Jazz management did its best to give Maravich a better supporting cast. The team posted a 38–44 record in its second season (1975 – 1976) but did not qualify for postseason play, despite the dramatic improvement. Maravich struggled with injuries that limited him to just 62 games that season, but he averaged 25.9 points per contest (third behind Macadoo and Kareem Abdul-Jabbar) and continued his crowd-pleasing antics. He was elected to the All-NBA First Team that year.
The following season (1976 – 1977) was his most productive in the NBA. He led the league in scoring with an average of 31.1 points per game. He scored 40 points or more in 13 different games, and 50 or more in 4 games. His 68-point masterpiece against the Knicks was at the time the most points ever scored by a guard in a single game, and only two players at any position had ever scored more: Wilt Chamberlain and Elgin Baylor. Baylor was head coach of the Jazz at that time.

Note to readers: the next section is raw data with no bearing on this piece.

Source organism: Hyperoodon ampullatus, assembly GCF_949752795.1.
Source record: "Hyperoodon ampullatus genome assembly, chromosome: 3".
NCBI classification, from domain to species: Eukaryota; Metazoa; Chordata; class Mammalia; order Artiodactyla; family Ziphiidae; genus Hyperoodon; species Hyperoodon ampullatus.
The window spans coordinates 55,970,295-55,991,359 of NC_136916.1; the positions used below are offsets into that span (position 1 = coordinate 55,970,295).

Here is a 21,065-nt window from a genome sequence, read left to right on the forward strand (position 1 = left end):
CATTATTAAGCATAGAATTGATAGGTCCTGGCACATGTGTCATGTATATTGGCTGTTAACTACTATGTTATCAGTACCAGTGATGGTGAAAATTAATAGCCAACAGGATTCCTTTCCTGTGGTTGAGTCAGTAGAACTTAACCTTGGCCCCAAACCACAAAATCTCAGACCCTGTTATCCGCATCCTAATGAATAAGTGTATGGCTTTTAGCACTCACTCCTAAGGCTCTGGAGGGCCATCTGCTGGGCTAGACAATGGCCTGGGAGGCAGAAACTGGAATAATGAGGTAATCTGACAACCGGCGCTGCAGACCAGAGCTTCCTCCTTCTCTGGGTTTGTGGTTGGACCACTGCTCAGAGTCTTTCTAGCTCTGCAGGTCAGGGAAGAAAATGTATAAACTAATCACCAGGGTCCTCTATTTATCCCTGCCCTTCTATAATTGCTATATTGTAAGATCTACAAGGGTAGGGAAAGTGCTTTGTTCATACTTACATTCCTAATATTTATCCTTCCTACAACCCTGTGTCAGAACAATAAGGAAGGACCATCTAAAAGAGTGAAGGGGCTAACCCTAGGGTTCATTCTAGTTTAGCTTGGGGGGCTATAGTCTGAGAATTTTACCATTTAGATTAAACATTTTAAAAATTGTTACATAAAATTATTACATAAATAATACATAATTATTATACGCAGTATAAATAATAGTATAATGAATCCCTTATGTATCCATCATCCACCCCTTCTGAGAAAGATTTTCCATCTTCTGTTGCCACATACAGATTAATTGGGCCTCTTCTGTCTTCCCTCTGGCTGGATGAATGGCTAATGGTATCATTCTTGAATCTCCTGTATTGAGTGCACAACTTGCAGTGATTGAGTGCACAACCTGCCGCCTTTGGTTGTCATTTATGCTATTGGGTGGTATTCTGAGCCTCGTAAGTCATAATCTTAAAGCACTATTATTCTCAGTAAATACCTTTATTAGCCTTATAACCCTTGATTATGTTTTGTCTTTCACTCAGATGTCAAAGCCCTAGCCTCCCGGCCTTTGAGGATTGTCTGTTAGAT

Despite being barely competitive, the Jazz drew well during their first five years. However, by 1979 the franchise was sinking financially. Barry Mendelson, the team’s executive vice president for most of the early years, said one factor in the financial trouble was an 11 percent amusement tax, highest in the U.S. at the time. The team also could not attract much local corporate support—an important factor even in those days—or local investors.
Battistone concluded that the franchise could not be viable in New Orleans and decided to move elsewhere. After scouting several new homes, he decided to move the team to Salt Lake City, even though it was a smaller market. Salt Lake City had previously been home to the Utah Stars of the American Basketball Association (ABA) from 1970 to 1976. The Stars had been extremely popular in the city and had even won an ABA title in their first season after moving from Los Angeles. However, their finances collapsed in their last two seasons, and they were shut down by the league 16 games into the 1975 – 1976 season after missing payroll. Although Salt Lake City was not known for its jazz culture, the team decided to keep the name, as well as the team’s original colors of green, purple, and gold (the colors of Mardi Gras).